Boeing, NASA Prep Starliner Vehicle After Disrupted Test Flight to ISS

Boeing plans to continue processing and assessment activities for the CST-100 Starliner capsule following timer issues during its disrupted orbital test flight to the International Space Station, Space News reported Sunday.

Starliner, nicknamed “Calypso,” was launched aboard United Launch Alliance’s Atlas V rocket on Dec. 20 from Cape Canaveral Air Force Station in Florida for the eight-day uncrewed mission to the ISS.

The timer had an 11-hour discrepancy and triggered the capsule’s thrusters, resulting in Starliner’s unscheduled landing at the White Sands Missile Range in New Mexico on Dec. 22.

The spacecraft will be delivered to Boeing engineers at the Kennedy Space Center in Florida over the next few weeks ahead of refurbishment operations in preparation for a crewed test flight to the ISS.

“We are surprised. A very large body of integrated tests, approved by NASA, didn’t surface this,” said Jim Chilton, senior vice president for Boeing’s space and launch segment and a former Wash100 winner.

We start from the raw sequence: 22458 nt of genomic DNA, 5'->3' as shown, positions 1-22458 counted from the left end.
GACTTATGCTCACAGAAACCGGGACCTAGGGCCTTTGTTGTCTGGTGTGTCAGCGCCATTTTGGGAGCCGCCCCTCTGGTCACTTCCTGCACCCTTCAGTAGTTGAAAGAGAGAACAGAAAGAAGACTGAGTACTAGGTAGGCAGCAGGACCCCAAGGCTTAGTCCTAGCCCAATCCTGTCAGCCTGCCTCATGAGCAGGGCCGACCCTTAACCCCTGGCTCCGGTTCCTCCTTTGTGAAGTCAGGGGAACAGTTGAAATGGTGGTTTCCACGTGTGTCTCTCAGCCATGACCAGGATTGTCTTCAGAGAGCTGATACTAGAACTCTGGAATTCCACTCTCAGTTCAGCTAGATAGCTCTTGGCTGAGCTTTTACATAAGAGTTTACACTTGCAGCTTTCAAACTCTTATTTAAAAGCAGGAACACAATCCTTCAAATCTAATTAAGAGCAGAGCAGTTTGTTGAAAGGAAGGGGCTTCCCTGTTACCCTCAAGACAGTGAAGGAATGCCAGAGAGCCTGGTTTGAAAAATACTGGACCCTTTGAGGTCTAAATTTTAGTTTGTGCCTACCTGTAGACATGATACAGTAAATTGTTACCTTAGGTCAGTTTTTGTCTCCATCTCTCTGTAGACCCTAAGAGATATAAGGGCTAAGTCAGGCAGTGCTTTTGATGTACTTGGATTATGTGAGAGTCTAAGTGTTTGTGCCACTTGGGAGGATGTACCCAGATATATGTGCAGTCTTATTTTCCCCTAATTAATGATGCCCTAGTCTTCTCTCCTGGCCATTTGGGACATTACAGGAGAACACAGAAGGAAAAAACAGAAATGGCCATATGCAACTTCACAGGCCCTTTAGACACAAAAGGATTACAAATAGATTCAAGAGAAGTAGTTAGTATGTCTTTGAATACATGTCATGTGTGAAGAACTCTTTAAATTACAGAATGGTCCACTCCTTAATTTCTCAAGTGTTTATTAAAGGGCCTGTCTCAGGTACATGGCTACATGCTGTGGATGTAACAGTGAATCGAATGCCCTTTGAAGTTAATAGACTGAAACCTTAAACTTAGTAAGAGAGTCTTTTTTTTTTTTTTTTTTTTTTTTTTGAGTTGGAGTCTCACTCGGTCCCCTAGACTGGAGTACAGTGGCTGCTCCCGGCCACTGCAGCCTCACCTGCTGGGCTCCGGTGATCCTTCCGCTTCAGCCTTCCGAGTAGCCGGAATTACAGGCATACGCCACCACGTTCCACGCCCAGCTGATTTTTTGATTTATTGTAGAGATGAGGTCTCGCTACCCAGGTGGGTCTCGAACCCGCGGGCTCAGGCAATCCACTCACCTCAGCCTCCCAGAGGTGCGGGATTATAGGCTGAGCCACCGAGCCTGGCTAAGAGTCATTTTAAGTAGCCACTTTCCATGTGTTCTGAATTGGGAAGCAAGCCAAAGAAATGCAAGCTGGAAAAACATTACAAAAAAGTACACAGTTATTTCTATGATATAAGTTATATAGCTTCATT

NASA Administrator Jim Bridenstine, a 2019 Wash100 awardee, noted that the abrupt flight will not prevent teams from “moving forward quickly.”

Boeing said it intends to release videos of the test flight from onboard cameras next week.

You may also be interested in...

Blue Origin

Blue Origin Launches 14th New Shepard Mission With Updated Crew Capsule

Blue Origin, a space company owned by Amazon CEO Jeff Bezos, used a capsule with updated crew systems during the company's 14th mission with the New Shepard rocket. The updated capsule featured new push-to-talk communications systems, noise reduction tools, cushioned wall linings, environmental systems and a crew alert system, Blue Origin said Thursday.

Teledyne

Teledyne Subsidiary to Produce Additional Navy LCS Missile Defense Modules

A Teledyne Technologies subsidiary has secured an $18M contract from Northrop Grumman to manufacture four more missile defense systems for the U.S. Navy's littoral combat ship mission package.

Orion

Lockheed’s Orion Spacecraft Concludes Assembly, Testing for NASA’s Artemis Mission to Lunar Orbit

Lockheed Martin has sent the Orion capsule to NASA’s exploration ground systems team for final preparations ahead of the unmanned Artemis I mission to lunar orbit that will launch later this year. The spacecraft concluded assembly operations and testing at Kennedy Space Center in Florida.